For the first time in three years, US corporations are poised to report lower sales. From technology to fast food giants, Falling Revenue Dings Stocks
America’s largest companies are on track to report lower quarterly sales for the first time in three years, a broad and gloomy verdict on the health of the global economy.
The drumbeat of weaker revenue is particularly troubling to investors looking for a read on the health of the global economy because it reflects underlying demand. Companies have a lot of levers to pull to improve profits: They can sell assets, buy back stock or cut costs. But it is hard to improve sales unless consumers and companies spend more of their money.
The earnings reports are providing a counterweight to optimism triggered by a string of improvements in U.S. retail sales and home sales, data that pointed to an end to the slump in the housing market and a recovery in consumer confidence.
Several corporate chiefs said conditions worsened in the past month of the quarter and pointed to further weakness into next year. That means companies will be under pressure to cut costs and hold back spending to meet their profit targets, potentially putting a further drag on growth.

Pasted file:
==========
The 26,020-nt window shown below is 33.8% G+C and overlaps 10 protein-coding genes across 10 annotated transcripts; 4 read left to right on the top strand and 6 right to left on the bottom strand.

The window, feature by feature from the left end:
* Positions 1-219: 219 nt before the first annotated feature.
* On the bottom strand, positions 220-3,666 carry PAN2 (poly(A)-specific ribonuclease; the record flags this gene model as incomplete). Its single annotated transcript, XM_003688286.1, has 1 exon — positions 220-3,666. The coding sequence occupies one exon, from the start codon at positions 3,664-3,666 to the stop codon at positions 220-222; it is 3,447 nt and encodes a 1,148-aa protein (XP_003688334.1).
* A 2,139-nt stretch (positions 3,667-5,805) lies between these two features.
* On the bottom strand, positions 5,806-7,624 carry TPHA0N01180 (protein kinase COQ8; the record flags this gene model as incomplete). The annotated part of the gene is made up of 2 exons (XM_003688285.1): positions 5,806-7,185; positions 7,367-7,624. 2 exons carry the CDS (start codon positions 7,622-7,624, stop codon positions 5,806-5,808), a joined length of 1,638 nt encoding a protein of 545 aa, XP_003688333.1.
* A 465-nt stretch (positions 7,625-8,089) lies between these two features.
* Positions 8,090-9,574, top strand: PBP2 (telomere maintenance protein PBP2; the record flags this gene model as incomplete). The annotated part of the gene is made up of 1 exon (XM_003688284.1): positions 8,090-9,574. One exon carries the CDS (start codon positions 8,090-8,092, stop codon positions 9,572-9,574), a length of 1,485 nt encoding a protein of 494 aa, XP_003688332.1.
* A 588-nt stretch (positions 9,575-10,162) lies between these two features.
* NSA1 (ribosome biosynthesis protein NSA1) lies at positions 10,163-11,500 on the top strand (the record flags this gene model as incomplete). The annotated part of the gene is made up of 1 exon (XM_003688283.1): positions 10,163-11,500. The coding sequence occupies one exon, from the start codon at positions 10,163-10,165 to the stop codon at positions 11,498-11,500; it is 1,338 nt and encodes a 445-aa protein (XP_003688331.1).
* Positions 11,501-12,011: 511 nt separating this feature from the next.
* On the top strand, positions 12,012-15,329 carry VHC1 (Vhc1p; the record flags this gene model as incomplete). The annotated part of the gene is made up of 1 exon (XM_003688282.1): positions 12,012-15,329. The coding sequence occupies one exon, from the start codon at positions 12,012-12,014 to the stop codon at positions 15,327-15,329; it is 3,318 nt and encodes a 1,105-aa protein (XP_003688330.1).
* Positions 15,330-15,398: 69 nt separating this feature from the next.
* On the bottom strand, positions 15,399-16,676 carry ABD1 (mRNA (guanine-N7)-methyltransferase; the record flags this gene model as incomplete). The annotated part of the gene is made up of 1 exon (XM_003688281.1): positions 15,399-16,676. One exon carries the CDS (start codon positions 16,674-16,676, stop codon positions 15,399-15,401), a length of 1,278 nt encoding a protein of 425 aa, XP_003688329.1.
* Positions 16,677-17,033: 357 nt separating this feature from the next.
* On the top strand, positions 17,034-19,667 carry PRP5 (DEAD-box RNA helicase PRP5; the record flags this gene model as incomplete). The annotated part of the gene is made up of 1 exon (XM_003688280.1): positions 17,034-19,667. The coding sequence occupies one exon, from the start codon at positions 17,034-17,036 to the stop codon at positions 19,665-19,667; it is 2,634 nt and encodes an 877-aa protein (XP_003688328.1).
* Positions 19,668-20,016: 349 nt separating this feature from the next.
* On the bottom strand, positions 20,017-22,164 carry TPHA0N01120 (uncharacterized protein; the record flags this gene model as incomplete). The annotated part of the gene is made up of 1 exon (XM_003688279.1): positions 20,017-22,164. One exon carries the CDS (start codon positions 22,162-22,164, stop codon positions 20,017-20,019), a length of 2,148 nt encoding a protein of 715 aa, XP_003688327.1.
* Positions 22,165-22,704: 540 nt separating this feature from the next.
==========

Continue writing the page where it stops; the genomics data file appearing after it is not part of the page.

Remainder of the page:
“I will tell you, one of the differences is it has been very rare that we’ve ever seen all of our major markets experiencing the impact of these kinds of global economies at the same time,” McDonald’s Chief Executive.
GE cut its forecast for revenue growth this year to 3%; three weeks ago it expected 5%. Chief Financial Officer Keith Sherin attributed the lower forecast to faster than expected downsizing of GE Capital.
Profit and revenues at the biggest U.S. companies have been expanding since the third quarter of 2009, a bright spot in what has been a lackluster recovery. But that run appears to be coming to an end this quarter. Growth in sales started decelerating in the second half of last year and ground to a near halt last quarter. Profits are expected to shrink by 1.8% for the third quarter, according to Thomson Reuters.
“You’ve got very slow global GDP growth,” GE’s Mr. Sherin said.
Belief in the Fed’s ability to pull rabbits out of its hat is about the only thing this market has going for it, even though close scrutiny shows the Fed is not really in control of much of anything.
Stocks are priced beyond perfection, for growth that will not happen. When this matters no one knows, but it will matter.
Unless it’s different this time (and it won’t be), real returns in equities do not look good going forward.
Mike “Mish” Shedlock